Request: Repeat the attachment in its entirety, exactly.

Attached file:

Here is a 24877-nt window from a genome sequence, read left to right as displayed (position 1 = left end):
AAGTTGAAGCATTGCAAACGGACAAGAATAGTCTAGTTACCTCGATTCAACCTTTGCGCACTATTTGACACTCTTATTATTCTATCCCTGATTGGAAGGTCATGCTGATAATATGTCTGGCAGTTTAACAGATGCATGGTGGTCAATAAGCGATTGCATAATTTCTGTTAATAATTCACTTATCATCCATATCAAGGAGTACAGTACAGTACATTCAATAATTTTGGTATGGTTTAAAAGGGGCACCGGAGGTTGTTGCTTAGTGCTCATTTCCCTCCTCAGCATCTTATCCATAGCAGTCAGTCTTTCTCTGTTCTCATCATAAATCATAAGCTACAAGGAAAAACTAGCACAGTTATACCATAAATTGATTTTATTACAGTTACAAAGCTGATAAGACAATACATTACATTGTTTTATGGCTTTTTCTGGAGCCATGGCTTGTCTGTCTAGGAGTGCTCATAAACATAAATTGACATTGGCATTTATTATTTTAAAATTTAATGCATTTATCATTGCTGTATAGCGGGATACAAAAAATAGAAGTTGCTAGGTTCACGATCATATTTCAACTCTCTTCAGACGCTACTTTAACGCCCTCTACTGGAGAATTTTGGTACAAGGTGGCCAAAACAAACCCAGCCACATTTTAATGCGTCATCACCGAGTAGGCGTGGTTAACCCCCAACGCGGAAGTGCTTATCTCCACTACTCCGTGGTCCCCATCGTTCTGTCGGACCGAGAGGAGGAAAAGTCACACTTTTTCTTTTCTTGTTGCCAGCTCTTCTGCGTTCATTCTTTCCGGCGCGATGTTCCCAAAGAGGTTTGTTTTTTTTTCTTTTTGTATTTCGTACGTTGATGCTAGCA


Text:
Here is a 24877-nt window from a genome sequence, read left to right as displayed (position 1 = left end):
AAGTTGAAGCATTGCAAACGGACAAGAATAGTCTAGTTACCTCGATTCAACCTTTGCGCACTATTTGACACTCTTATTATTCTATCCCTGATTGGAAGGTCATGCTGATAATATGTCTGGCAGTTTAACAGATGCATGGTGGTCAATAAGCGATTGCATAATTTCTGTTAATAATTCACTTATCATCCATATCAAGGAGTACAGTACAGTACATTCAATAATTTTGGTATGGTTTAAAAGGGGCACCGGAGGTTGTTGCTTAGTGCTCATTTCCCTCCTCAGCATCTTATCCATAGCAGTCAGTCTTTCTCTGTTCTCATCATAAATCATAAGCTACAAGGAAAAACTAGCACAGTTATACCATAAATTGATTTTATTACAGTTACAAAGCTGATAAGACAATACATTACATTGTTTTATGGCTTTTTCTGGAGCCATGGCTTGTCTGTCTAGGAGTGCTCATAAACATAAATTGACATTGGCATTTATTATTTTAAAATTTAATGCATTTATCATTGCTGTATAGCGGGATACAAAAAATAGAAGTTGCTAGGTTCACGATCATATTTCAACTCTCTTCAGACGCTACTTTAACGCCCTCTACTGGAGAATTTTGGTACAAGGTGGCCAAAACAAACCCAGCCACATTTTAATGCGTCATCACCGAGTAGGCGTGGTTAACCCCCAACGCGGAAGTGCTTATCTCCACTACTCCGTGGTCCCCATCGTTCTGTCGGACCGAGAGGAGGAAAAGTCACACTTTTTCTTTTCTTGTTGCCAGCTCTTCTGCGTTCATTCTTTCCGGCGCGATGTTCCCAAAGAGGTTTGTTTTTTTTTCTTTTTGTATTTCGTACGTTGATGCTAGCA